By Elizabeth Lowe
As the sun set and a half-moon shined bright Oct. 22, more than 20 people walked through the streets of West Baltimore singing and praying for peace.
“Prayer is an important kind of energy to bring into the community,” said Josephite Father Ray P. Bomberger, pastor of St. Peter Claver and St. Pius V, both in West Baltimore. “It makes people stop and pause. There is so much violent energy and fear.”
Father Bomberger was one of a handful of clergy members among Catholics and West Baltimore residents who went on a prayer walk that began and ended at St. Edward in West Baltimore.
During the nearly hour-long walk the group paused at five locations marred by violence and prayed for peace to come to the neighborhood. Dozens of prayer cards were distributed throughout the night to anyone who would accept them.
Baltimore Auxiliary Bishop Denis J. Madden, who helped lead the walk, said the walks began a couple of years ago.
“The idea is to be a presence,” Bishop Madden said. “We want them (the community) to know they’re in our thoughts and prayers.”
Congregation of the Holy Spirit Father Evod E. Shao, pastor of St. Edward, said “there is so much unrest, so much fear.”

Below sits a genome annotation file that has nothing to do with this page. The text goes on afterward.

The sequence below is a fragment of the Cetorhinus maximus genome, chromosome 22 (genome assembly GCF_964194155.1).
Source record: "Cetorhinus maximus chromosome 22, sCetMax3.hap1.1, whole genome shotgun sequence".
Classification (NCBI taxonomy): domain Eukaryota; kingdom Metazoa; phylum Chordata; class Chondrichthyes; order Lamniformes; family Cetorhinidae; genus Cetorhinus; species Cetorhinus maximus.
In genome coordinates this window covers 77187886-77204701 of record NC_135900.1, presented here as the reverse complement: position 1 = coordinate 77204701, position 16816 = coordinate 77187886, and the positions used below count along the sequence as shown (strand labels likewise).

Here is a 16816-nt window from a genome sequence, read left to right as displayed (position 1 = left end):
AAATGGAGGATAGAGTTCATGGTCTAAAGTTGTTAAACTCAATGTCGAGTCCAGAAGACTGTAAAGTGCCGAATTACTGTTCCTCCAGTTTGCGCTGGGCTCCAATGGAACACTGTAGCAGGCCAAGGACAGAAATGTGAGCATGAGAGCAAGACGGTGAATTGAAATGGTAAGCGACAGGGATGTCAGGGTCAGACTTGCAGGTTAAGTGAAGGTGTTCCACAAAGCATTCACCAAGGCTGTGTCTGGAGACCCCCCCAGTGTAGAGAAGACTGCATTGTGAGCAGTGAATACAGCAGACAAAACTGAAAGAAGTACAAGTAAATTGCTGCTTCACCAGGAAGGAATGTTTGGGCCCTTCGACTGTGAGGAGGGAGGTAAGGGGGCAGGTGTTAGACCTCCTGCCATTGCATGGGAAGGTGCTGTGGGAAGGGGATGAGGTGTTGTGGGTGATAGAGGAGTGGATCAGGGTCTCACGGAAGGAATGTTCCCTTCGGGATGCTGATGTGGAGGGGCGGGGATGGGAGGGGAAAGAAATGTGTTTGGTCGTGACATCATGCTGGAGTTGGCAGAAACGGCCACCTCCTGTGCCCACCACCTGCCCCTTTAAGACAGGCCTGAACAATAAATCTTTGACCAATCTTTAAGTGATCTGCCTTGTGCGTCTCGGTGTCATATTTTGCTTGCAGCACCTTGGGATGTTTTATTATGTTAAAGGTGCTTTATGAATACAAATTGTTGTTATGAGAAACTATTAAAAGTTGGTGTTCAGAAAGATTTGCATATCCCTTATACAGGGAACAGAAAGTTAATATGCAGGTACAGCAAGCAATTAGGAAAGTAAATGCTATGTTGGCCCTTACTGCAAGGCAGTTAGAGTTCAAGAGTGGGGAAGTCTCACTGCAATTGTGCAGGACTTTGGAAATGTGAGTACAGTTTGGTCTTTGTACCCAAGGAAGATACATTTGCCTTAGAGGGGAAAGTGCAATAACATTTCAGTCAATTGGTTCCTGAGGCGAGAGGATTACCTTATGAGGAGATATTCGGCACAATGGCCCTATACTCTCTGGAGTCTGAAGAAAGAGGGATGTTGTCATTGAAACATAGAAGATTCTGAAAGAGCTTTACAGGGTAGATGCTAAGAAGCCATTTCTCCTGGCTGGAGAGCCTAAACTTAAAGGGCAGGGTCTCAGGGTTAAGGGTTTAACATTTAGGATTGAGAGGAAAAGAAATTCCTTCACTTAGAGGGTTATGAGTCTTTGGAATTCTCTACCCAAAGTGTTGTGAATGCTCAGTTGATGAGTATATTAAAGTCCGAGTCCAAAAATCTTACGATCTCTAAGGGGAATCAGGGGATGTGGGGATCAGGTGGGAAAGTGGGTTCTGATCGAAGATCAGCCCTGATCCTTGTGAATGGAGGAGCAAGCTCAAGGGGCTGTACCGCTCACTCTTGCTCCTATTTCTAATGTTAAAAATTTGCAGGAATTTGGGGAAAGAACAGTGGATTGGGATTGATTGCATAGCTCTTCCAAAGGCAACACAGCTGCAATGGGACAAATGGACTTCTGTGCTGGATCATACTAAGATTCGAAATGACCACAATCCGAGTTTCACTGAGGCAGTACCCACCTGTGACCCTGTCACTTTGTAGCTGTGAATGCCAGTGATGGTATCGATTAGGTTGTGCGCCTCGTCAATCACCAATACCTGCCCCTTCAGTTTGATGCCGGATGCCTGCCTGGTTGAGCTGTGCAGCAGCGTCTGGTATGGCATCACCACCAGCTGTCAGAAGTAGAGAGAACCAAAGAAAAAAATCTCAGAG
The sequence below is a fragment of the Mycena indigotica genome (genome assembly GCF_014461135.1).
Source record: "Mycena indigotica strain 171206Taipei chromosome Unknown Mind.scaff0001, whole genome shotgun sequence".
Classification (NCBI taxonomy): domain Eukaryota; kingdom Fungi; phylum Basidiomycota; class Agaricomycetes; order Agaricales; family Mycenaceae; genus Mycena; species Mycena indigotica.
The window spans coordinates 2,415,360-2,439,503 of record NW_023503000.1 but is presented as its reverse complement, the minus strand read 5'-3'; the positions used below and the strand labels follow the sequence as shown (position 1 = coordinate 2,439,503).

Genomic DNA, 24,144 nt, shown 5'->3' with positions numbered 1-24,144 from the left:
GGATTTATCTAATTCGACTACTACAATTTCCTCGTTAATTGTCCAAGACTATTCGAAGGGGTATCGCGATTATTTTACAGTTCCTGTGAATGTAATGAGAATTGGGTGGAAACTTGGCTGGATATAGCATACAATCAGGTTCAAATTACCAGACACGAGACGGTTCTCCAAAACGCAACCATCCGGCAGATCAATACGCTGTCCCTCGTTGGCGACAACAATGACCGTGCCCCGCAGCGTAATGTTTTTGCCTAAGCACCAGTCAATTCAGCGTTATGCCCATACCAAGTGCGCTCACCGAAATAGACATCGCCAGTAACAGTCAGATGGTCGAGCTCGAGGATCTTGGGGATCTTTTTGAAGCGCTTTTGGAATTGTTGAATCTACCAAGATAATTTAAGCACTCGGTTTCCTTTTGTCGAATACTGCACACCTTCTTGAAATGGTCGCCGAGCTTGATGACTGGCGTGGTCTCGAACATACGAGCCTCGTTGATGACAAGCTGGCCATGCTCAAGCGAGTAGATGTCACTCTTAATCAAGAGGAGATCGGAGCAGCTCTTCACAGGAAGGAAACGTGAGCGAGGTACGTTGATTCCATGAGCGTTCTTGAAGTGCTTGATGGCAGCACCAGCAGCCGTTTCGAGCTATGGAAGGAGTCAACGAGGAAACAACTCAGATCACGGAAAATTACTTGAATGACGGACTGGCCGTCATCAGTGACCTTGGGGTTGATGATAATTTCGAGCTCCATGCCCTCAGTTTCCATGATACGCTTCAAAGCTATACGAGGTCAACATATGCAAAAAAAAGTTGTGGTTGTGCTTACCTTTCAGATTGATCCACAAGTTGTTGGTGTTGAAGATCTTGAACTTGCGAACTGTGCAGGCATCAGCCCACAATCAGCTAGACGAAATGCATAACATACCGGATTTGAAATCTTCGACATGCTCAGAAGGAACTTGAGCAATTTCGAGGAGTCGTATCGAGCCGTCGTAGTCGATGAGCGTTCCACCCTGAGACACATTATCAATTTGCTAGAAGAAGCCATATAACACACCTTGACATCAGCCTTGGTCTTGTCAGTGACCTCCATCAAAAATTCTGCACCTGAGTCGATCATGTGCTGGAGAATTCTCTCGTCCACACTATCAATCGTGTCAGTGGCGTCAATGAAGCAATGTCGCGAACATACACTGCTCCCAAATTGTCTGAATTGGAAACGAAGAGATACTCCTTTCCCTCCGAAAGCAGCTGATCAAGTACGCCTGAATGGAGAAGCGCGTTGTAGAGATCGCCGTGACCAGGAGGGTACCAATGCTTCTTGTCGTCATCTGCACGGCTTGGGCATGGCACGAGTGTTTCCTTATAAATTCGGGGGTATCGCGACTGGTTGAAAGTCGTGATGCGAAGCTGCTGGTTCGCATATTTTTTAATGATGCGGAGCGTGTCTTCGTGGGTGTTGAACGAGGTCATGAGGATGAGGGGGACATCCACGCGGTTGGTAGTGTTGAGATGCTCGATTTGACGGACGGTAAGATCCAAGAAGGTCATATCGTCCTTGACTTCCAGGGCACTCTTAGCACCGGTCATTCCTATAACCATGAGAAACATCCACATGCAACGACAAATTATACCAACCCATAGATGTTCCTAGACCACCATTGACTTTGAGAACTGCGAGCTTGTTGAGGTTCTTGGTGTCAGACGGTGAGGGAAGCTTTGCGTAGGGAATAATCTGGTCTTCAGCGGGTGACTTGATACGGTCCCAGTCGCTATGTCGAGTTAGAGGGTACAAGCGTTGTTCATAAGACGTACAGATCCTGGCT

“Violence begets violence,” said Father Shao, who blessed the stops with holy water. “That’s why we are praying for peace. I believe in prayer. If you pray, we don’t know how God works and you don’t know who you will touch.”
At each stop, a Scripture verse was read and the faithful said the prayer of St. Francis.
The group traversed over broken glass, trash and past curious onlookers. Two Baltimore police officers trailed the group to ensure safety and order.
Theron Black, a parishioner of St. Edward and president of the Winchester Improvement Association, participated “to show the public that we need prayer.”
“A little prayer goes a long way,” Black said. “A lot of people in our neighborhood are scared because of the crime, the drugs. There are people in the community who really do care.”
Mable Gordon, president of Citizens For Community Improvement and a West Baltimore resident, took part in the walk “because we do need prayer and we need to stop the violence.”
“Prayer is what’s going to make the changes,” Gordon said. “(The walk) let the people know there are decent people who still live in the neighborhood and they want to stop the violence. Prayer changes things.”
Missionaries of St. Paul of Nigeria Father Augustine Inwang, pastor of Transfiguration Catholic Community in West Baltimore who walked with the group, said “it is our own responsibility and obligation to be here.”
“You never know who will pray,” Father Inwang said.
The next prayer walk is scheduled for Nov. 29, Bishop Madden said. A location has not yet been selected.
Copyright (c) Oct. 24, 2012 CatholicReview.org